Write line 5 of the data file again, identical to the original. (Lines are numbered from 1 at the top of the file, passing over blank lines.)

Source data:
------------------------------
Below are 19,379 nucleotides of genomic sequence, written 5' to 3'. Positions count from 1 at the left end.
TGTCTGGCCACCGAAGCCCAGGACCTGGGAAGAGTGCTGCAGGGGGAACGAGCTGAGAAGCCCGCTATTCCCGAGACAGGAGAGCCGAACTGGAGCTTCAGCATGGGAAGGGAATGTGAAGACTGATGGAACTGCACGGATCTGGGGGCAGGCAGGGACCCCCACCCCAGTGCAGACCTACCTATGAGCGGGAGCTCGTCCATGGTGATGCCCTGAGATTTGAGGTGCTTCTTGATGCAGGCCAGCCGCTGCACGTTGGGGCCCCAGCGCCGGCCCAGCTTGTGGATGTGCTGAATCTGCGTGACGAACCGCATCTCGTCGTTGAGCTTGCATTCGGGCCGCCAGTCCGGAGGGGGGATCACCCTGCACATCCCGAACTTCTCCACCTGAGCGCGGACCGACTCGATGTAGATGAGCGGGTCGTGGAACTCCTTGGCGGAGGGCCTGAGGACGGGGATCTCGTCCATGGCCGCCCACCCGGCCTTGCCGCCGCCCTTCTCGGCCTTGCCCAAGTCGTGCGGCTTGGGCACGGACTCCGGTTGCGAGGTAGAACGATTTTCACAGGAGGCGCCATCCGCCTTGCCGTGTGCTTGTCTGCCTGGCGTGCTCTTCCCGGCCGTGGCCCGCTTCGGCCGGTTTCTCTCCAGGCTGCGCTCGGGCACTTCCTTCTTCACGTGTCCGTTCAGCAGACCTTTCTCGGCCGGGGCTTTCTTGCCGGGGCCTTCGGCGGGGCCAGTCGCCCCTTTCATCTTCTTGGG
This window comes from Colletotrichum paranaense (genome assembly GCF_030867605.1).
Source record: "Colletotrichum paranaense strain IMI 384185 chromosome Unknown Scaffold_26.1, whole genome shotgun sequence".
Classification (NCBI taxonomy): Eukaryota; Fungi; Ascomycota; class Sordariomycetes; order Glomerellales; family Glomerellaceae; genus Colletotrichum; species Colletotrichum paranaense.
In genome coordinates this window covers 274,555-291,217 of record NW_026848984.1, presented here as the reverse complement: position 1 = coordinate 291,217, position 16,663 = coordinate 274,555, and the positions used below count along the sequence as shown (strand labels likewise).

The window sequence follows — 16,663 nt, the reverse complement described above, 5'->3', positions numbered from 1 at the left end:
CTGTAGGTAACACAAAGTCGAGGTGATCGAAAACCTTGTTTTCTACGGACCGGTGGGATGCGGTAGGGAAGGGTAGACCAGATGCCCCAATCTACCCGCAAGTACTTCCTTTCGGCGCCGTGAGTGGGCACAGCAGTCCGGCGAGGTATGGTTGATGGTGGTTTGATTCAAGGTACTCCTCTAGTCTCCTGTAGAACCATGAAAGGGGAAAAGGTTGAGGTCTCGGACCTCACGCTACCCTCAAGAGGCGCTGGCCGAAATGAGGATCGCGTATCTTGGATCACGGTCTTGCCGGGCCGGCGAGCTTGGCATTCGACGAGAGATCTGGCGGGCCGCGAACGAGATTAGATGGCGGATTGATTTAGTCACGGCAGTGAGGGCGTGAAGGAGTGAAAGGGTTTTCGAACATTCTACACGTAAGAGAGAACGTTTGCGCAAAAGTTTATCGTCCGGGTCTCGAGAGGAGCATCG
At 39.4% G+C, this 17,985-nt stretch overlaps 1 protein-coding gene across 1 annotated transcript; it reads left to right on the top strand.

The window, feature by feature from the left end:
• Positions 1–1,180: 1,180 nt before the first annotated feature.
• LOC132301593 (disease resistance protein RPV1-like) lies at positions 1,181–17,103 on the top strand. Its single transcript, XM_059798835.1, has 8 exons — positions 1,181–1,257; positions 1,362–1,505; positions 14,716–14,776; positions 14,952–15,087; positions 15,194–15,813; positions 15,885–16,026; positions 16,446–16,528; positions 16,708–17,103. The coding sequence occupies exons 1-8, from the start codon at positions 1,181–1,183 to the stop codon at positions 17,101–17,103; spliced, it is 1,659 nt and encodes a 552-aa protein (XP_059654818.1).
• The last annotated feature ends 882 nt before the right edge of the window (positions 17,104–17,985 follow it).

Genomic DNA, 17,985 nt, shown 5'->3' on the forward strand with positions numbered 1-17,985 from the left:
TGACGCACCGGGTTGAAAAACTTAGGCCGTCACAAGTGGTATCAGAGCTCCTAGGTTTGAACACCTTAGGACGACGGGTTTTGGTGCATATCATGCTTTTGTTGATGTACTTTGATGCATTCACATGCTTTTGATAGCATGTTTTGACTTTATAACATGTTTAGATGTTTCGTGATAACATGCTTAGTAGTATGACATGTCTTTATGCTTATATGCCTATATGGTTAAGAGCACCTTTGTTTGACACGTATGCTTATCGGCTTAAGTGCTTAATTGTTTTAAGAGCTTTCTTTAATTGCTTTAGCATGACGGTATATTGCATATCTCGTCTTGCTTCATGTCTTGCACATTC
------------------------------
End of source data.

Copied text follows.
Classification (NCBI taxonomy): Eukaryota; Fungi; Ascomycota; class Sordariomycetes; order Glomerellales; family Glomerellaceae; genus Colletotrichum; species Colletotrichum paranaense.